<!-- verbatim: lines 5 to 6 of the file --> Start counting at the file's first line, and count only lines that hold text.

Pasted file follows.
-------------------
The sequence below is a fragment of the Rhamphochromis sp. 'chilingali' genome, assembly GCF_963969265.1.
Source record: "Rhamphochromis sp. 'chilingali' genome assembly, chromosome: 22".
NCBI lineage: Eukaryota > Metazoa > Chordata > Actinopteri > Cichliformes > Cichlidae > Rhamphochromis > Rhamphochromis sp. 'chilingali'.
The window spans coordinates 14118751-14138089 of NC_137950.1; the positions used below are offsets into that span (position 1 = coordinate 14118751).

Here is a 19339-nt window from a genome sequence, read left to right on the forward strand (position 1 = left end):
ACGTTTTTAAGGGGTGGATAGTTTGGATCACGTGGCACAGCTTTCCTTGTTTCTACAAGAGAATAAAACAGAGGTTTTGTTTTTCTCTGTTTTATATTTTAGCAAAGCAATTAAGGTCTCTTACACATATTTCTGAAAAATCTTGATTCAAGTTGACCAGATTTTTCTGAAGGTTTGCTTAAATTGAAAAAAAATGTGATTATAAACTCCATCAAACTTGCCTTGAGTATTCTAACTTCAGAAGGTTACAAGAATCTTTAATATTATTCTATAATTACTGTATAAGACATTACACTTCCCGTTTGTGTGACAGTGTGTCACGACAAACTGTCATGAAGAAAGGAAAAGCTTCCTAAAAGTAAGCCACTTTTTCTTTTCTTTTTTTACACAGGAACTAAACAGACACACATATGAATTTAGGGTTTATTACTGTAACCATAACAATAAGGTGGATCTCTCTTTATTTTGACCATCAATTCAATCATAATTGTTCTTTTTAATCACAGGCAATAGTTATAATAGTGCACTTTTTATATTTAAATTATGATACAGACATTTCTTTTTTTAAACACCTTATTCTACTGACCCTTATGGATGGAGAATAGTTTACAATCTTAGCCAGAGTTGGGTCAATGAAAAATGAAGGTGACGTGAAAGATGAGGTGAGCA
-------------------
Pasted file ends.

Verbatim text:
Here is a 19339-nt window from a genome sequence, read left to right on the forward strand (position 1 = left end):
ACGTTTTTAAGGGGTGGATAGTTTGGATCACGTGGCACAGCTTTCCTTGTTTCTACAAGAGAATAAAACAGAGGTTTTGTTTTTCTCTGTTTTATATTTTAGCAAAGCAATTAAGGTCTCTTACACATATTTCTGAAAAATCTTGATTCAAGTTGACCAGATTTTTCTGAAGGTTTGCTTAAATTGAAAAAAAATGTGATTATAAACTCCATCAAACTTGCCTTGAGTATTCTAACTTCAGAAGGTTACAAGAATCTTTAATATTATTCTATAATTACTGTATAAGACATTACACTTCCCGTTTGTGTGACAGTGTGTCACGACAAACTGTCATGAAGAAAGGAAAAGCTTCCTAAAAGTAAGCCACTTTTTCTTTTCTTTTTTTACACAGGAACTAAACAGACACACATATGAATTTAGGGTTTATTACTGTAACCATAACAATAAGGTGGATCTCTCTTTATTTTGACCATCAATTCAATCATAATTGTTCTTTTTAATCACAGGCAATAGTTATAATAGTGCACTTTTTATATTTAAATTATGATACAGACATTTCTTTTTTTAAACACCTTATTCTACTGACCCTTATGGATGGAGAATAGTTTACAATCTTAGCCAGAGTTGGGTCAATGAAAAATGAAGGTGACGTGAAAGATGAGGTGAGCA